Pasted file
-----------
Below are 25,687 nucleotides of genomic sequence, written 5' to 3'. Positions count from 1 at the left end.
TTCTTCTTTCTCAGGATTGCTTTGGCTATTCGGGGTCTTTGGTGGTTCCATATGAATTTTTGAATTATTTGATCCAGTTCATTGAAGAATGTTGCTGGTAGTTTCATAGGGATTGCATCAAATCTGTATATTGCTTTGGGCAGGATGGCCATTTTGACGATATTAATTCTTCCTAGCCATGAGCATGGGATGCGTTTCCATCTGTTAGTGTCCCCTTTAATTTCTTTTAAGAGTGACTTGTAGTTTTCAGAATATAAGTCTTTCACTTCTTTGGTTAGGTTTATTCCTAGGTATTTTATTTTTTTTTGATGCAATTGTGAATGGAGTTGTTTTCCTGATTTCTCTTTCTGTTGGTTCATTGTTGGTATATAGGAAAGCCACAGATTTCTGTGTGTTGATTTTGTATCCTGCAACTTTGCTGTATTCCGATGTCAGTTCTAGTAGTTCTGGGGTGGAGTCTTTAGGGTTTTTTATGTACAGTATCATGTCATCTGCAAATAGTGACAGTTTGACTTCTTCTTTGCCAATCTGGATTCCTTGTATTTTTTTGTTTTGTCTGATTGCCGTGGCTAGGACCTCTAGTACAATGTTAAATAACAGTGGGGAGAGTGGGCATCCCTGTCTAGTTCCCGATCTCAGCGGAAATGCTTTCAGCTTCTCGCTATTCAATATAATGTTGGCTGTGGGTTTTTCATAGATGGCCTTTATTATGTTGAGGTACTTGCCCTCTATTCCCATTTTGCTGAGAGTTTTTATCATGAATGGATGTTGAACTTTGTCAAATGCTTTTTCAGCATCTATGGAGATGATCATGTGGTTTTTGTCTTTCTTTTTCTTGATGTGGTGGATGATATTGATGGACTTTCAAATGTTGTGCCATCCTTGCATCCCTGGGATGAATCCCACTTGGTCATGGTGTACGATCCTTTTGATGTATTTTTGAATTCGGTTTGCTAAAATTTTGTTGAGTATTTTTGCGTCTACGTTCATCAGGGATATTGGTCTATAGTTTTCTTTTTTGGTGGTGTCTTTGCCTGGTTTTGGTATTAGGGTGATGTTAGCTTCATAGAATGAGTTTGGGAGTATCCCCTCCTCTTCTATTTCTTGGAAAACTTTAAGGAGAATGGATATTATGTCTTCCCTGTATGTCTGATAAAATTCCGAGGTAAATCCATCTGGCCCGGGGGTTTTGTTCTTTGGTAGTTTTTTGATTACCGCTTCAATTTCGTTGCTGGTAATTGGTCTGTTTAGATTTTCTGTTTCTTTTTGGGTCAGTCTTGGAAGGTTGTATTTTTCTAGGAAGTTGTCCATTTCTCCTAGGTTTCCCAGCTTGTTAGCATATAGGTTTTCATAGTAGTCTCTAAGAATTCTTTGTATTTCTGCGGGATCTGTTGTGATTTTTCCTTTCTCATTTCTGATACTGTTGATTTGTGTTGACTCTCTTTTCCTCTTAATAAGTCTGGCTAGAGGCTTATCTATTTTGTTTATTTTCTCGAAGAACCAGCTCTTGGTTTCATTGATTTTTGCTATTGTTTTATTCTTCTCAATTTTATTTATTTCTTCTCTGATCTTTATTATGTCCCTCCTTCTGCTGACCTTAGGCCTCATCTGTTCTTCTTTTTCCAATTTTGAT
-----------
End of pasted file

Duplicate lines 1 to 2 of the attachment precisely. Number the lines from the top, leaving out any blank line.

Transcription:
Below are 25,687 nucleotides of genomic sequence, written 5' to 3'. Positions count from 1 at the left end.
TTCTTCTTTCTCAGGATTGCTTTGGCTATTCGGGGTCTTTGGTGGTTCCATATGAATTTTTGAATTATTTGATCCAGTTCATTGAAGAATGTTGCTGGTAGTTTCATAGGGATTGCATCAAATCTGTATATTGCTTTGGGCAGGATGGCCATTTTGACGATATTAATTCTTCCTAGCCATGAGCATGGGATGCGTTTCCATCTGTTAGTGTCCCCTTTAATTTCTTTTAAGAGTGACTTGTAGTTTTCAGAATATAAGTCTTTCACTTCTTTGGTTAGGTTTATTCCTAGGTATTTTATTTTTTTTTGATGCAATTGTGAATGGAGTTGTTTTCCTGATTTCTCTTTCTGTTGGTTCATTGTTGGTATATAGGAAAGCCACAGATTTCTGTGTGTTGATTTTGTATCCTGCAACTTTGCTGTATTCCGATGTCAGTTCTAGTAGTTCTGGGGTGGAGTCTTTAGGGTTTTTTATGTACAGTATCATGTCATCTGCAAATAGTGACAGTTTGACTTCTTCTTTGCCAATCTGGATTCCTTGTATTTTTTTGTTTTGTCTGATTGCCGTGGCTAGGACCTCTAGTACAATGTTAAATAACAGTGGGGAGAGTGGGCATCCCTGTCTAGTTCCCGATCTCAGCGGAAATGCTTTCAGCTTCTCGCTATTCAATATAATGTTGGCTGTGGGTTTTTCATAGATGGCCTTTATTATGTTGAGGTACTTGCCCTCTATTCCCATTTTGCTGAGAGTTTTTATCATGAATGGATGTTGAACTTTGTCAAATGCTTTTTCAGCATCTATGGAGATGATCATGTGGTTTTTGTCTTTCTTTTTCTTGATGTGGTGGATGATATTGATGGACTTTCAAATGTTGTGCCATCCTTGCATCCCTGGGATGAATCCCACTTGGTCATGGTGTACGATCCTTTTGATGTATTTTTGAATTCGGTTTGCTAAAATTTTGTTGAGTATTTTTGCGTCTACGTTCATCAGGGATATTGGTCTATAGTTTTCTTTTTTGGTGGTGTCTTTGCCTGGTTTTGGTATTAGGGTGATGTTAGCTTCATAGAATGAGTTTGGGAGTATCCCCTCCTCTTCTATTTCTTGGAAAACTTTAAGGAGAATGGATATTATGTCTTCCCTGTATGTCTGATAAAATTCCGAGGTAAATCCATCTGGCCCGGGGGTTTTGTTCTTTGGTAGTTTTTTGATTACCGCTTCAATTTCGTTGCTGGTAATTGGTCTGTTTAGATTTTCTGTTTCTTTTTGGGTCAGTCTTGGAAGGTTGTATTTTTCTAGGAAGTTGTCCATTTCTCCTAGGTTTCCCAGCTTGTTAGCATATAGGTTTTCATAGTAGTCTCTAAGAATTCTTTGTATTTCTGCGGGATCTGTTGTGATTTTTCCTTTCTCATTTCTGATACTGTTGATTTGTGTTGACTCTCTTTTCCTCTTAATAAGTCTGGCTAGAGGCTTATCTATTTTGTTTATTTTCTCGAAGAACCAGCTCTTGGTTTCATTGATTTTTGCTATTGTTTTATTCTTCTCAATTTTATTTATTTCTTCTCTGATCTTTATTATGTCCCTCCTTCTGCTGACCTTAGGCCTCATCTGTTCTTCTTTTTCCAATTTTGAT